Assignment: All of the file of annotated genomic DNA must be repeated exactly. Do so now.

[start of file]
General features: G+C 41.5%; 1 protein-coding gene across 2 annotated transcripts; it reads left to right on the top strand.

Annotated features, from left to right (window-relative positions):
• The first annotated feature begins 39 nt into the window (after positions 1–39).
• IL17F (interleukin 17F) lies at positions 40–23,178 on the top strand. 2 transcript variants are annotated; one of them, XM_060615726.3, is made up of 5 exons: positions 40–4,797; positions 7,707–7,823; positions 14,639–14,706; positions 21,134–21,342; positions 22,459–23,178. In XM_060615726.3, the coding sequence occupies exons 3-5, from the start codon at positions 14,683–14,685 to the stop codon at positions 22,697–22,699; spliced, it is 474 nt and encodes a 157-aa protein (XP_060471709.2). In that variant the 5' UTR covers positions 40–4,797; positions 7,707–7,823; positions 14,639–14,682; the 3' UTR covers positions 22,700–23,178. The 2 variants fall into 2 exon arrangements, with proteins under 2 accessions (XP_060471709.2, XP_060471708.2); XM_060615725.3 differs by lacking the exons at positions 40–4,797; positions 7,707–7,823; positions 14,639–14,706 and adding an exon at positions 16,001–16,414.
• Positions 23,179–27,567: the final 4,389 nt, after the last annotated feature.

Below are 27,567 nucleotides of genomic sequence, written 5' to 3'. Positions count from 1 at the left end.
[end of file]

General features: G+C 41.5%; 1 protein-coding gene across 2 annotated transcripts; it reads left to right on the top strand.

Annotated features, from left to right (window-relative positions):
• The first annotated feature begins 39 nt into the window (after positions 1–39).
• IL17F (interleukin 17F) lies at positions 40–23,178 on the top strand. 2 transcript variants are annotated; one of them, XM_060615726.3, is made up of 5 exons: positions 40–4,797; positions 7,707–7,823; positions 14,639–14,706; positions 21,134–21,342; positions 22,459–23,178. In XM_060615726.3, the coding sequence occupies exons 3-5, from the start codon at positions 14,683–14,685 to the stop codon at positions 22,697–22,699; spliced, it is 474 nt and encodes a 157-aa protein (XP_060471709.2). In that variant the 5' UTR covers positions 40–4,797; positions 7,707–7,823; positions 14,639–14,682; the 3' UTR covers positions 22,700–23,178. The 2 variants fall into 2 exon arrangements, with proteins under 2 accessions (XP_060471709.2, XP_060471708.2); XM_060615725.3 differs by lacking the exons at positions 40–4,797; positions 7,707–7,823; positions 14,639–14,706 and adding an exon at positions 16,001–16,414.
• Positions 23,179–27,567: the final 4,389 nt, after the last annotated feature.

Below are 27,567 nucleotides of genomic sequence, written 5' to 3'. Positions count from 1 at the left end.